Structural characterization of a neuroblast-specific phosphorylated region of MARCKS.

Research paper by Luzineide W LW Tinoco, Jully L JL Fraga, Cristiane D CD Anobom, Flavio R FR Zolessi, Gonzalo G Obal, Andrea A Toledo, Otto O Pritsch, Cristina C Arruti

Indexed on: 05 Mar '14Published on: 05 Mar '14Published in: Biochimica et biophysica acta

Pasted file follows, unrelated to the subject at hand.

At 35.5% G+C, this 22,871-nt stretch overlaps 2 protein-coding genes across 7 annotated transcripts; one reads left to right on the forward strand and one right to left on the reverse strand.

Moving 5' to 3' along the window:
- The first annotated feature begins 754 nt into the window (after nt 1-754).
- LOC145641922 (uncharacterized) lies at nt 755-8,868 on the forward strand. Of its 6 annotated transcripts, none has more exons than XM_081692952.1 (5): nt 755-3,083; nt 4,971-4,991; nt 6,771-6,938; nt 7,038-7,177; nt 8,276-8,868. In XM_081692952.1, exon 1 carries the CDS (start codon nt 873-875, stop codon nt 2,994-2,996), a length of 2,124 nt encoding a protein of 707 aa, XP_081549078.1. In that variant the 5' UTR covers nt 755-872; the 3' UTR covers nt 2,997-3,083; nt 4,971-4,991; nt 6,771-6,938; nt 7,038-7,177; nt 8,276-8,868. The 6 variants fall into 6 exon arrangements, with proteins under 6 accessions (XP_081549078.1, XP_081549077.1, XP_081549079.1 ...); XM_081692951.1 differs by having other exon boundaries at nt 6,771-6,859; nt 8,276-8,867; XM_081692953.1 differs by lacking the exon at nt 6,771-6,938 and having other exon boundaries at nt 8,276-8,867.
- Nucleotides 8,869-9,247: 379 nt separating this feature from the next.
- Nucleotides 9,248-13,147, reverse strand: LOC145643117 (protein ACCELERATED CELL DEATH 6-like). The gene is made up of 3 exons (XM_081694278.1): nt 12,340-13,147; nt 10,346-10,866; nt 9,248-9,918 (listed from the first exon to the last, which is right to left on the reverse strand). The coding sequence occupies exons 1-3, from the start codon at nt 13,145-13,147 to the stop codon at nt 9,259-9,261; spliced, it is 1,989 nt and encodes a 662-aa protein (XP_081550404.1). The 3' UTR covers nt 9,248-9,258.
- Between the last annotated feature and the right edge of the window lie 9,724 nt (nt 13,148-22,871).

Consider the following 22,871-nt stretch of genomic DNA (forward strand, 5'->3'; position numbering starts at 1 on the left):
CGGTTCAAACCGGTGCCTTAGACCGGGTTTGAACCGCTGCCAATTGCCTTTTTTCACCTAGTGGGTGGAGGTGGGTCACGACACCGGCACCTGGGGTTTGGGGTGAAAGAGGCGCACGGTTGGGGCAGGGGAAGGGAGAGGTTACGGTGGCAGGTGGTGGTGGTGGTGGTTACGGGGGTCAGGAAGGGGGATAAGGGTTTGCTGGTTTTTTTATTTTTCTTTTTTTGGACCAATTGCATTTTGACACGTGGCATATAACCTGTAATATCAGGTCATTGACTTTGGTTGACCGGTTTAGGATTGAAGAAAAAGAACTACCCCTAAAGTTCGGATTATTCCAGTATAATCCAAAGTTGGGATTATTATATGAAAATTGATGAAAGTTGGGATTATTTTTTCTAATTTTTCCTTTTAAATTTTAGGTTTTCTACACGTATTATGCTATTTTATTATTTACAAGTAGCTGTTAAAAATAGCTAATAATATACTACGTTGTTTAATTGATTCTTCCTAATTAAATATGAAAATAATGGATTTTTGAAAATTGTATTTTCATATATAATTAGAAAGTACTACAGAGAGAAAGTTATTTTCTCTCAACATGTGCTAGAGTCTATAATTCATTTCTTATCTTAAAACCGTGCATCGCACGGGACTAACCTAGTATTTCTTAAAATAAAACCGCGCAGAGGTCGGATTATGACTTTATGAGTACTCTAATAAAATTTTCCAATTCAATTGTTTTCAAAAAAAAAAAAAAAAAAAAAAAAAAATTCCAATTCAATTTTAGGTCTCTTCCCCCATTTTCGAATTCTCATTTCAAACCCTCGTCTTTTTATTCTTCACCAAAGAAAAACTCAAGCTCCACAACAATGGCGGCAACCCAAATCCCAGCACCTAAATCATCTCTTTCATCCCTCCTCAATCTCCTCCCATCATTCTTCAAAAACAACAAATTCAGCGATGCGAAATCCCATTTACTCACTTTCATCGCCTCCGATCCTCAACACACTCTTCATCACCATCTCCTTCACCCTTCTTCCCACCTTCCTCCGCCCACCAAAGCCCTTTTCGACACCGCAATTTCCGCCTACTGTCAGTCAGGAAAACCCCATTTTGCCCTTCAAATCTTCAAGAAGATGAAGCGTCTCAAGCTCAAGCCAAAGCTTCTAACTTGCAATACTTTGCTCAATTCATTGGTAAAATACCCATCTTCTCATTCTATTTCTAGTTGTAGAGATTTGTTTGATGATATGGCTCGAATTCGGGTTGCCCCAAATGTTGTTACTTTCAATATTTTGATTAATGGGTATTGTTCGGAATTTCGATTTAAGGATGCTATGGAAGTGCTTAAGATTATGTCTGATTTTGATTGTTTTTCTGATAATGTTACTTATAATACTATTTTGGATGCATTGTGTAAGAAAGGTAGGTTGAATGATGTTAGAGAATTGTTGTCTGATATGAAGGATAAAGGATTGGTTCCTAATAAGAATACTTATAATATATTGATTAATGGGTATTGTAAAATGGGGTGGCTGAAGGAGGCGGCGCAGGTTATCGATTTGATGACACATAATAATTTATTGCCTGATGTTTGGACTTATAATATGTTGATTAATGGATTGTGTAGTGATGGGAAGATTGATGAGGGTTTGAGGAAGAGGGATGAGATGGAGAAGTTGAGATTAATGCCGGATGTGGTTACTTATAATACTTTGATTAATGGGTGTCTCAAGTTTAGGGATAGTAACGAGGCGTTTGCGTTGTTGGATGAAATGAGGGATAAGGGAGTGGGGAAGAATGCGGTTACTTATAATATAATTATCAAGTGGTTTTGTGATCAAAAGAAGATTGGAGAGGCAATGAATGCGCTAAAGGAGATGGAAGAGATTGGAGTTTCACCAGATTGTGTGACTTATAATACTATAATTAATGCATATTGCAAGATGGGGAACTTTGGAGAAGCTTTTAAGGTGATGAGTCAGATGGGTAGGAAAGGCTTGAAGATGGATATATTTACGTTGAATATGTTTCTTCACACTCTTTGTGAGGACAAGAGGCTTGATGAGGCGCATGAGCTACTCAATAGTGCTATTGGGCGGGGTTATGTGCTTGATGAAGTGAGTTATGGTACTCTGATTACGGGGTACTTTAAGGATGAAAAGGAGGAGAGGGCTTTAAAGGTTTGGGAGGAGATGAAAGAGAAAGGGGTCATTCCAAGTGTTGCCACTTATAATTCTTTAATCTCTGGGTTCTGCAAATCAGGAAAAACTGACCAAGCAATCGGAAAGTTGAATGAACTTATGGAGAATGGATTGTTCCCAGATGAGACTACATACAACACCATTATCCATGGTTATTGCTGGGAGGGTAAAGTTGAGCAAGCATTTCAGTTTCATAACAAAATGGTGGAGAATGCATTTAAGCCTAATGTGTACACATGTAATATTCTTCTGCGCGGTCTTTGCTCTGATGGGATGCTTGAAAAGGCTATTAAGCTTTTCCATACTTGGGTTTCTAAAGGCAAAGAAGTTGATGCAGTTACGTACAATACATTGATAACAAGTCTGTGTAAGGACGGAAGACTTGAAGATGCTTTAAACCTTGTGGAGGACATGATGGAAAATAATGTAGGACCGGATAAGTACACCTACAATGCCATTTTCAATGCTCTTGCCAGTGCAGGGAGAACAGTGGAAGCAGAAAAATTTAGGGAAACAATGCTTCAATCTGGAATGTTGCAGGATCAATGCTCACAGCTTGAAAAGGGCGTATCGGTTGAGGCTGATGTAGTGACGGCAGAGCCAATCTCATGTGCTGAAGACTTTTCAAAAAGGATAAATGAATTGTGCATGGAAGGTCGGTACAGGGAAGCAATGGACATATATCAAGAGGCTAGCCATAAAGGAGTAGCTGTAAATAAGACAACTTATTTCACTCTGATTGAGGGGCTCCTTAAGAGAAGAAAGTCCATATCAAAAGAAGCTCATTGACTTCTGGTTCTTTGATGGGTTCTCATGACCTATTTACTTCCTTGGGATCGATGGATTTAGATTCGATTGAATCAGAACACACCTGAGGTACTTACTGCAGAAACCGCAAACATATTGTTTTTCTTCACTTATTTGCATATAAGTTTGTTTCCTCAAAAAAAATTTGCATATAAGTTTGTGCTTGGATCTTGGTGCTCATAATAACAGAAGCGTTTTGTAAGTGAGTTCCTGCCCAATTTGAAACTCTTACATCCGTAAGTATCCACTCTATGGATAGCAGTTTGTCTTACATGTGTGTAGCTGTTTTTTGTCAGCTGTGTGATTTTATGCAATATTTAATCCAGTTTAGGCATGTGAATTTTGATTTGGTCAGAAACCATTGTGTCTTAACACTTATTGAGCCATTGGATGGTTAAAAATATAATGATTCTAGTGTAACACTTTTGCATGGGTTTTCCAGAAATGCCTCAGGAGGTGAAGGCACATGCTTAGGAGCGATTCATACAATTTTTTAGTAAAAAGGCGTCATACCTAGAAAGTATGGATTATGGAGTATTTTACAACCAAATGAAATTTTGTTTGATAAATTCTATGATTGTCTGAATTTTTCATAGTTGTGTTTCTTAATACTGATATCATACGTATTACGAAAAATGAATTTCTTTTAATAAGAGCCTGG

MARCKS (Myristoylated Alanine-Rich C Kinase substrate) is a natively unfolded protein that interacts with actin, Ca(2+)-Calmodulin, and some plasma membrane lipids. Such interactions occur at a highly conserved region that is specifically phosphorylated by PKC: the Effector Domain. There are two other conserved domains, MH1 (including a myristoylation site) and MH2, also located in the amino terminal region and whose structure and putative protein binding capabilities are currently unknown. MH2 sequence contains a serine that we described as being phosphorylated only in differentiating neurons (S25 in chick). Here, Circular Dichroism (CD) and Nuclear Magnetic Resonance (NMR) spectroscopy were used to characterize the phosphorylated and unphosphorylated forms of a peptide with the MARCKS sequence surrounding S25. The peptide phosphorylated at this residue is recognized by monoclonal antibody 3C3 (mAb 3C3). CD and NMR data indicated that S25 phosphorylation does not cause extensive modifications in the peptide structure. However, the sharper lines, the absence of multiple spin systems and relaxation dispersion data observed for the phosphorylated peptide suggested a more ordered structure. Surface Plasmon Resonance was employed to compare the binding properties of mAb 3C3 to MARCKS protein and peptide. SPR showed that mAb 3C3 binds to the whole protein and the peptide with a similar affinity, albeit different kinetics. The slightly ordered structure of the phosphorylated peptide might be at the origin of its ability to interact with mAb 3C3 antibody, but this binding did not noticeably modify the peptide structure.